The 2012 festival will explore the many meanings of America, both at home and abroad. We will debate the great American novel and celebrate jazz and the American song book, shine a spotlight on American visual artists and honor the American philosophical tradition. And we will look at America from abroad, tracing the history of its meanings from Columbus to Kafka and locating its place in the world today. We will think about the Americas and the West. And we will contemplate our ever-increasing diversity in the context of the American history of immigration.

2011 - tech•knowledgē Play

Human experience is inextricably linked to technology. At its root is the impulse to craft a better, easier, more informed life. From the creation of stone tools to the development of the printing press, the assembly line, and the microprocessor, technology is the expression of human ingenuity and a catalyst for the next big idea.

How has technological innovation shaped history and human creativity? Join us as leading thinkers of all stripes wrestle with big questions.

2010 - The Body Play

The Body.
As ideas go, The Body just grows and grows, ramifying in every conceivable direction. There's birth and death, gender and race, masculine/feminine, illness and health (this past year, as it turns out, having been quite the year to have been thinking about health and how to insure it). There's mind and body—now that's a problem from way back, would make a great novel (and has!)—and body and soul. There's the song "Body and Soul." There's dance—and this seemed a good year to get out there and really highlight and celebrate the physical arts—and there's sport. Somehow we even managed to net ourselves Kareem Abdul-Jabbar! There's the Body Perfect, and then the Norm, and then outside or beyond the norm—but who's to say what's one and what's the other?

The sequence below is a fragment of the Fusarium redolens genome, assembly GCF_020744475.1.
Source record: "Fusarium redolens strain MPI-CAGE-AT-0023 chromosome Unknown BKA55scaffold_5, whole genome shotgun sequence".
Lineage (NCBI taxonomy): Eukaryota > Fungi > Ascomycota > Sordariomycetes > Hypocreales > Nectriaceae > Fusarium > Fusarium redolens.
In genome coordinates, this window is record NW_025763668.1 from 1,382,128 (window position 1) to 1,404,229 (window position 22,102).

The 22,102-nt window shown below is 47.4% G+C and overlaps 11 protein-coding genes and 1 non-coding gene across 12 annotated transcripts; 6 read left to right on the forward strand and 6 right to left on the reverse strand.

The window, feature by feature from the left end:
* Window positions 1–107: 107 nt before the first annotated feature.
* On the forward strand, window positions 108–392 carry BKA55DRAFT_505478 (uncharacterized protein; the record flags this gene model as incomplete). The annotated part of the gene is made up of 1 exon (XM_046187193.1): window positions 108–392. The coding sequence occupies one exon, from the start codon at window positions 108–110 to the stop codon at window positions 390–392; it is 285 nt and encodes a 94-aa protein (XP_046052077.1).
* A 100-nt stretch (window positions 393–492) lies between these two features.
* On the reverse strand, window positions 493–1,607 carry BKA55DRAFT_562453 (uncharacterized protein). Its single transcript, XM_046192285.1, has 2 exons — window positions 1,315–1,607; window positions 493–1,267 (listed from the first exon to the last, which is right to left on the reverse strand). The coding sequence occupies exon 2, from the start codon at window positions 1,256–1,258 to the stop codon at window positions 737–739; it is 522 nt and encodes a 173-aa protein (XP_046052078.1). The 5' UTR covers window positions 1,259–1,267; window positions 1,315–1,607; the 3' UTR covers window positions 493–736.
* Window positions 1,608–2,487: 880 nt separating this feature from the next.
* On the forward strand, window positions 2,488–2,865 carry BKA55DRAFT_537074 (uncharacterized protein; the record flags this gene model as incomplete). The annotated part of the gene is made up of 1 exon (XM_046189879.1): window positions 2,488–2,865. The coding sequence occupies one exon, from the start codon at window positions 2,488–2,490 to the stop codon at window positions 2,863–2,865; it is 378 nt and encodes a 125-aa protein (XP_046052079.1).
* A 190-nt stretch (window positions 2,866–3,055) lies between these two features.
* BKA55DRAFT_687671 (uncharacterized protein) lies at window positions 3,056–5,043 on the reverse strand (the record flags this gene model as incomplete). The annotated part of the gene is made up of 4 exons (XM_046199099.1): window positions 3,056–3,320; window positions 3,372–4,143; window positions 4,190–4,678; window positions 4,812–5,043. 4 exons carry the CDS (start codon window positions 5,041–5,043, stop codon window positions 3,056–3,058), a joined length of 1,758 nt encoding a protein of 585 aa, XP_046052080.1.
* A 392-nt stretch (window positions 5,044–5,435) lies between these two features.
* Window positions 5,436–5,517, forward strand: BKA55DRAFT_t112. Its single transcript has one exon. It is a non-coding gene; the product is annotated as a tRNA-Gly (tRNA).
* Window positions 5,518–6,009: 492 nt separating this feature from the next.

There are the Five Senses. And Our Bodies, Ourselves. There's the body isolate, but there's also the body / politic: the body long having provided a metaphor for the wider public constituency—all the way back to Plato and Buddha and Jesus (and Sophocles and Shakespeare and Auden and countless others). The well-regulated body, the properly framed consti-tution, and, conversely, the body careening out of control. And don't forget how when Adam Smith set out to chronicle the Wealth of Nations, he consciously modeled his investigations on William Harvey's seminal explorations of the circulation of blood from a few generations earlier.

Seminal and semen, cerebral and cereal, genius and genes. Conception: quite the concept! Don't get us started.